Reports of the Congressional Research Service are predicated on the belief that readers in Congress or elsewhere care about the minutia of government policy. But if this was ever true, is it still the case today?
The members of CRS’s presumed target audience have not yet made up their minds about any number of issues, and they eagerly look forward to weighing the competing arguments pro and con. Are there such people?
To Congress, CRS reports must be treated as a controlled substance. CRS is literally prohibited from making them directly available to the public. If anybody were able to get their hands on them, who knows what might happen?
Let’s find out. New and updated reports from the Congressional Research Service that have been withheld from public distribution in the last few days include the following.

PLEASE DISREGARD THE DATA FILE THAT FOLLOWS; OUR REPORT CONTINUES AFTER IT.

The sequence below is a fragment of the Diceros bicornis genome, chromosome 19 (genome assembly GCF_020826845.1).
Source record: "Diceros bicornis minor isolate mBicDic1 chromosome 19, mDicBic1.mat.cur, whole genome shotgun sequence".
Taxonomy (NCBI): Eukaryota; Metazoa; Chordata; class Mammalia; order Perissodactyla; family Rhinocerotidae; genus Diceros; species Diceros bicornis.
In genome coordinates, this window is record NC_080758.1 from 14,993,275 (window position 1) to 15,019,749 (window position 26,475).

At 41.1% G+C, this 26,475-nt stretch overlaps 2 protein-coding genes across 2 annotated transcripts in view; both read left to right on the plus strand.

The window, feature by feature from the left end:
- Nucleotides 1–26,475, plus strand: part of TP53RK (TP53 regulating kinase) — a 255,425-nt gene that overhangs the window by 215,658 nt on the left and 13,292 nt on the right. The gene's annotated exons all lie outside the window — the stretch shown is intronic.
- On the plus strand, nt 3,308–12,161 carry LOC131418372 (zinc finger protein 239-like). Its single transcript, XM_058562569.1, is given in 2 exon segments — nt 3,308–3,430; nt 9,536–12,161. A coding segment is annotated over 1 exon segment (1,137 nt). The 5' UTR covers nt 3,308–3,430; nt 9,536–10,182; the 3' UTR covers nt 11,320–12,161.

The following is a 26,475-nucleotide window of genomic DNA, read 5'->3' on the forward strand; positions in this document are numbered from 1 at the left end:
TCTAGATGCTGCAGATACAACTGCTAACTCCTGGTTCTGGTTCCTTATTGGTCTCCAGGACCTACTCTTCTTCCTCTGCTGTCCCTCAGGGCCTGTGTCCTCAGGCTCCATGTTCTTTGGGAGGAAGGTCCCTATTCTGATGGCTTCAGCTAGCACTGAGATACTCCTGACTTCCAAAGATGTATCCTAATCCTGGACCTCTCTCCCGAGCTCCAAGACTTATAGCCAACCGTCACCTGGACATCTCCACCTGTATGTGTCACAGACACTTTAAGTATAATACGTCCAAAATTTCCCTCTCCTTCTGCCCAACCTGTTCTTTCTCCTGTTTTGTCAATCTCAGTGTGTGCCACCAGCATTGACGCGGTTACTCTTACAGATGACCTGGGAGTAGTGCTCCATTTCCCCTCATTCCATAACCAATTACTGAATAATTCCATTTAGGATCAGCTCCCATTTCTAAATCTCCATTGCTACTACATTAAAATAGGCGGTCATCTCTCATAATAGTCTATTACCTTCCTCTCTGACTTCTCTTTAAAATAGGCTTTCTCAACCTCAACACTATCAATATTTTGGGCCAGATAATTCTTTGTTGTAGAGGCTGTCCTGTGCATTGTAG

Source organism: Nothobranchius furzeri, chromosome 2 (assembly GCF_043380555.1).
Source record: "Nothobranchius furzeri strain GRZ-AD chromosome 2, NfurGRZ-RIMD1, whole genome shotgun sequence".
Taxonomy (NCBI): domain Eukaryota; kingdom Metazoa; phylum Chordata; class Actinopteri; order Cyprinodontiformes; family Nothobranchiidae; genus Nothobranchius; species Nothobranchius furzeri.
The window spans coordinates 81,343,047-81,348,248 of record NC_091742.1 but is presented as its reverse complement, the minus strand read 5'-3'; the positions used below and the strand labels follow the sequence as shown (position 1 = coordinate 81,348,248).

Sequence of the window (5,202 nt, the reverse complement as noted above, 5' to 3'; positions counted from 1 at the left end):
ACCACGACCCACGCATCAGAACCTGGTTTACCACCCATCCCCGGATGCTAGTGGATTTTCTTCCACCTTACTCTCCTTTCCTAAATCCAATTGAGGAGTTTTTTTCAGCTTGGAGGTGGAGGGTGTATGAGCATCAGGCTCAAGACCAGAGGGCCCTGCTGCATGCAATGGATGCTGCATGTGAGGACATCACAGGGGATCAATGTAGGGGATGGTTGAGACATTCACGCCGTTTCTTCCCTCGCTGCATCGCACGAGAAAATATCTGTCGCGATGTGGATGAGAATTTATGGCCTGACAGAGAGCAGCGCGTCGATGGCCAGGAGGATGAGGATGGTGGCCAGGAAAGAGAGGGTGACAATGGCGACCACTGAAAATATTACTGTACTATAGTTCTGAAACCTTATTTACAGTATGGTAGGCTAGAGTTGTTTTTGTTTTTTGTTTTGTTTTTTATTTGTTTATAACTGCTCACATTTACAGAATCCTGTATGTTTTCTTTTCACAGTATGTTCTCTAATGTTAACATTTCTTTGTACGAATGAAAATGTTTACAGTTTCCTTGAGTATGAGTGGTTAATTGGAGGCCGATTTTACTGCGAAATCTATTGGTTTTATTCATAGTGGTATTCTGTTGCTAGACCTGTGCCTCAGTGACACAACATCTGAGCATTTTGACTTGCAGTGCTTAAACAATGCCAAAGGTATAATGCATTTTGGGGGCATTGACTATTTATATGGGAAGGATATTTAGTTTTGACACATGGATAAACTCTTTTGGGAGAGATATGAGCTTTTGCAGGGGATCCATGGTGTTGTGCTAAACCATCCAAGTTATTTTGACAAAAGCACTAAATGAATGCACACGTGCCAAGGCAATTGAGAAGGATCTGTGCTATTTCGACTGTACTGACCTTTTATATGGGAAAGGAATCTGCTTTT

How Much Slack Remains in the Labor Market?, CRS Insight, August 5, 2016
Clean Power Plan: Legal Background and Pending Litigation in West Virginia v. EPA, updated August 8, 2016
Automakers Seek to Align Fuel Economy and Greenhouse Gas Regulations, CRS Insight, August 8, 2016
Al Qaeda’s Syria Affiliate Declares Independence, CRS Insight, August 5, 2016
Changes in the Arctic: Background and Issues for Congress, updated August 8, 2016
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We always knew that healthy children do better in school. Now we have rigorous empirical research to back it up.
Truly open science requires that the public is not only able to access the products of research, but the knowledge embedded within.
Over the last year we’ve devoted considerable effort to understanding wildfire in the context of U.S. federal policy. Here’s what we learned.